Most people are surprised to learn that Canada gives out more funding than most other countries by way of businesses grants.
Most grant programs are generic, which means a funding program can be applied to by many businesses from a whole range of industries. Apart from specialized “green” incentives, the grants fall into three buckets:
-R&D, innovation or product development
-Hiring and training
-Export or access foreign markets
Before you apply for government grants, there are a few things you should be aware of. They include the following:
- Virtually, all grants have a capped budget and the funding body that administers the fund always receives more applications than it has funding for. When a business knows when funding is available for a grant, it can adjust its projects accordingly to increase its chances of receiving the grant. Therefore, applying for grants should be an ongoing and planned process. This can be handled most effectively by a professional firm with expertise in government business funding.
- All government grants must be applied to well in advance of a project’s start date so that applicants have sufficiently planned their projects and met the most eligibility criteria. It is important to note that funding will not be permitted for work already completed, or for expenses already paid.
- Many grant programs favour small- to medium-sized businesses (SMEs) with under 500 employees. Moreover, some programs target specific industries or geographical areas. It may be difficult to find out about grant program rules and deadlines, so businesses need to have a professional source (a provider) to stay abreast of developments in funding that pertain to their business sector.
Here is a run-down of some the more prominent grants;
R&D, Innovation, and Product Development
SR&ED tax credits
The most significant funding for R&D is the Scientific Research and Experimental Development (SR&ED) tax credit program. It is a very popular program because it has no budget and is delivered through the corporate tax system. It is the largest program of its kind for the past 10 years, which has ranged annually from $2.5B to $4B. Over these years, on an annual basis, approximately 20,000 to 30,000 businesses have made SR&ED claims.
Canadian-controlled private companies that meet certain financial criteria can earn a refundable tax credit equal to 35% of eligible SR&ED costs. In addition, most Canadian provinces have their own R&D tax credits. All other companies earn a non-refundable 15% tax credit. Some provinces provide additional R&D tax credits to these companies.
Industrial Research Assistance Program (IRAP) has been around for decades. Essentially, it funds R&D projects with criteria similar to those of SR&ED. The program generally funds 50% of the costs covering salaries, contract fees, some materials and a factor for overhead.
Each year, IRAP has a budget in excess of $200 million. It is usually better to apply to this program at the beginning of fiscal year, April 1. Funds are usually committed quickly, leaving a much smaller amount after six months.
Strategic Innovation Fund (SIF)
Offered in four key streams, SIF started accepting applications in July 2017. The government has committed $1.2 billion over 5 years to this program. While initial indications were that the fund would only be aerospace and automotive, the scope of its mandate was expanded to all companies, irrespective of size and industry.
To our knowledge, as of the date of this blog’s publication, no applications have been processed due to their large volume, and the approval wait time is uncertain at this point.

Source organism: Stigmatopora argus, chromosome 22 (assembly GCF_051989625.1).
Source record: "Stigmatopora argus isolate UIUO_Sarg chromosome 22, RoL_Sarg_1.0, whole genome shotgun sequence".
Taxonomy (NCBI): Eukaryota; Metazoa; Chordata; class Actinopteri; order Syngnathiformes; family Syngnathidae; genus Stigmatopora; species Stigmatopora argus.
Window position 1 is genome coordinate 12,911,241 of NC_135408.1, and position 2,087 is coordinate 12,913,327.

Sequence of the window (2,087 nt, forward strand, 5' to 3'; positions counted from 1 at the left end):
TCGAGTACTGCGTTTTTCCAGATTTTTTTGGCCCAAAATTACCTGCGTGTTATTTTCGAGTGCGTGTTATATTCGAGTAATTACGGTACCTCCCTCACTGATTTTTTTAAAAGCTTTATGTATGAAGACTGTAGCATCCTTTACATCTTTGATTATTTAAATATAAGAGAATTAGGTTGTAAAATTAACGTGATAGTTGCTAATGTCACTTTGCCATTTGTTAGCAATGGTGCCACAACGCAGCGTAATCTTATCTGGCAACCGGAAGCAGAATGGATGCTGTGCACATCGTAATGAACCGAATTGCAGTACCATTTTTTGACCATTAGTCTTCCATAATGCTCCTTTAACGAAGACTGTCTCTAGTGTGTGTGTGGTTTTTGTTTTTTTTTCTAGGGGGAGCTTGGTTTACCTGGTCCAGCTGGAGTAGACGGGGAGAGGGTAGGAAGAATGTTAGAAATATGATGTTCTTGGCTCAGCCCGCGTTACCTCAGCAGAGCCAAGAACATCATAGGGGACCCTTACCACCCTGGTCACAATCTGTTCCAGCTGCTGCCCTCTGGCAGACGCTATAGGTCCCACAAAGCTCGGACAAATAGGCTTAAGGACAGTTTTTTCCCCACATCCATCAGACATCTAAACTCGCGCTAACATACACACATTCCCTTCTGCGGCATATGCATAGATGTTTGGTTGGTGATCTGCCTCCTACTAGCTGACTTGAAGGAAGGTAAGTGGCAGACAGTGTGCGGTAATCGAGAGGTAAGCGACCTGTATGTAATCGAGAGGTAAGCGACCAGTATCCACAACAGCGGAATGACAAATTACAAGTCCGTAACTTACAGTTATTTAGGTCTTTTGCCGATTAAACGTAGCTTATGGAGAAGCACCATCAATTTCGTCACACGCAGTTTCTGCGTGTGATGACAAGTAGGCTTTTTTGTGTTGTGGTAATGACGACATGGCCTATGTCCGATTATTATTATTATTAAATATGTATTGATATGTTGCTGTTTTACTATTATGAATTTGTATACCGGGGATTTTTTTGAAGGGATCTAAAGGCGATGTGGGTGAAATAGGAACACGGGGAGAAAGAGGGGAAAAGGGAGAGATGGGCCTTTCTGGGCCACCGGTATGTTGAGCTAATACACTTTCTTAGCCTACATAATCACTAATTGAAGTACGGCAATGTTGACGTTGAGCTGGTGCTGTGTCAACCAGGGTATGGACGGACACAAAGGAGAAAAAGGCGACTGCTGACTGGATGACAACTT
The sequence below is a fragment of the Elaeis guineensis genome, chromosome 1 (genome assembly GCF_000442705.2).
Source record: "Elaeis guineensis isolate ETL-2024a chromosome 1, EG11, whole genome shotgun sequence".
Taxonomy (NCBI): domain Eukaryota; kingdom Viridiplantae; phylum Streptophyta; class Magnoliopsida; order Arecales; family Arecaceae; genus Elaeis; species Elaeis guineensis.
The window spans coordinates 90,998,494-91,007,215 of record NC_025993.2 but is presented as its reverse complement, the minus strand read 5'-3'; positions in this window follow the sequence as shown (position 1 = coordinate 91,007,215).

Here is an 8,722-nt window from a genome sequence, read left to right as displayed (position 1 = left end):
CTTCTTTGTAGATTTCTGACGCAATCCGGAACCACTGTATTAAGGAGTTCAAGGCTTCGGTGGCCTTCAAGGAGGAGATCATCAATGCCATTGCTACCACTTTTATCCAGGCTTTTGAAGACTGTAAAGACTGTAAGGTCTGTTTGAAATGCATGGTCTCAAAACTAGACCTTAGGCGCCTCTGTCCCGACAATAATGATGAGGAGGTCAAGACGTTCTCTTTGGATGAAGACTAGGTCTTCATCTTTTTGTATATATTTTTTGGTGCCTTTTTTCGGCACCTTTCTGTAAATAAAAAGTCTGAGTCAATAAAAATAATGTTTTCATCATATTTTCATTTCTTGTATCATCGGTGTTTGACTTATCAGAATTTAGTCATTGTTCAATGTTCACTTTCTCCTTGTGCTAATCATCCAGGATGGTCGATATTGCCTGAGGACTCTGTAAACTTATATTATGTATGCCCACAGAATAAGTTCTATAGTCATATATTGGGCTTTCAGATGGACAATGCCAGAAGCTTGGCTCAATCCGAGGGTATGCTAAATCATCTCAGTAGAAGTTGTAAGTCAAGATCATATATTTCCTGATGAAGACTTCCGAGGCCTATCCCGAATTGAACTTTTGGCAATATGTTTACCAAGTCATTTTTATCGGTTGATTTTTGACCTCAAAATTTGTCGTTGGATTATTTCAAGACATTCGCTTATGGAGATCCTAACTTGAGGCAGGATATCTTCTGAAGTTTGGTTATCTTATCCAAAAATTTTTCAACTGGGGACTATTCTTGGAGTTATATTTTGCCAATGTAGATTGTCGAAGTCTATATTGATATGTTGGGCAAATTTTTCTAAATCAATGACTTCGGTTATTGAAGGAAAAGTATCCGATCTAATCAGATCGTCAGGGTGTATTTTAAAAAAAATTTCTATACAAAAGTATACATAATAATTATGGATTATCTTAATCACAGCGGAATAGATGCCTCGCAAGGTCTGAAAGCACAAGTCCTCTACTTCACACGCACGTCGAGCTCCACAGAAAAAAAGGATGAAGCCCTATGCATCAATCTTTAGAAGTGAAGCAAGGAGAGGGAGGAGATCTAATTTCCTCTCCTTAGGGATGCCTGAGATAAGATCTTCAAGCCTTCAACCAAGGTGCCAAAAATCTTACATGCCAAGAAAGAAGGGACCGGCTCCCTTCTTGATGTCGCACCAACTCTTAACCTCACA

Hiring and Training
Canada-Ontario Job Grant (COJG) is focused on training, whereby a third party provides training to your staff. Qualified training includes sales, technical, administration, leadership or any training that increases employees’ ability to further their career and earn a higher pay grade. It covers up to two-thirds of total training costs provided by the third party, with a cap of $10,000 per participant.
NSERC Experience Award (for hiring)
Natural Sciences and Engineering Research Council (NSERC) provides $4500 towards any new Co-Op students. They must be enrolled in a technology or science field in a Canadian post-secondary institution. The student must be a Canadian citizen or have a permanent visa.
IRAP YEP (for hiring)
IRAP for Youth Employment Program (YEP) covers 50% of salaries up to $15,000 for hiring any new recent graduate under the age of 30. The position must be R&D-based, or environmentally impactful. The position must last for a minimum of three months and a maximum of six months.
Export or Access Foreign Markets
EMA (attending foreign trade shows)
Export Market Access (EMA) covers 50% or up to $30,000 to cover the cost of attending a trade show outside of Canada. You can apply for up to 3 tradeshows per application, for a total 6 trade shows per year. To qualify for this grant, you must exhibit or have a booth.
CanExport (access new foreign markets)
This program covers 50% of market costs capped at $100,000 to enter a new market outside of Canada. Eligible costs include travel, market research, tradeshow, consulting and legal costs. A new market is defined as a country in which you have had no previous sales in the past 24 months.
Special industry incentives
There are competitions, bid opportunities, and small grants that appear from time to time within the industry. It is hard to keep track of all of them unless you follow a source that aggregates them in one single location. One such great resource that offers access to this information is Azimuth Health.
Brian Cookson is President and Managing Director at RDP Associates, a Toronto-based company focused on government funding and R&D Tax Credits.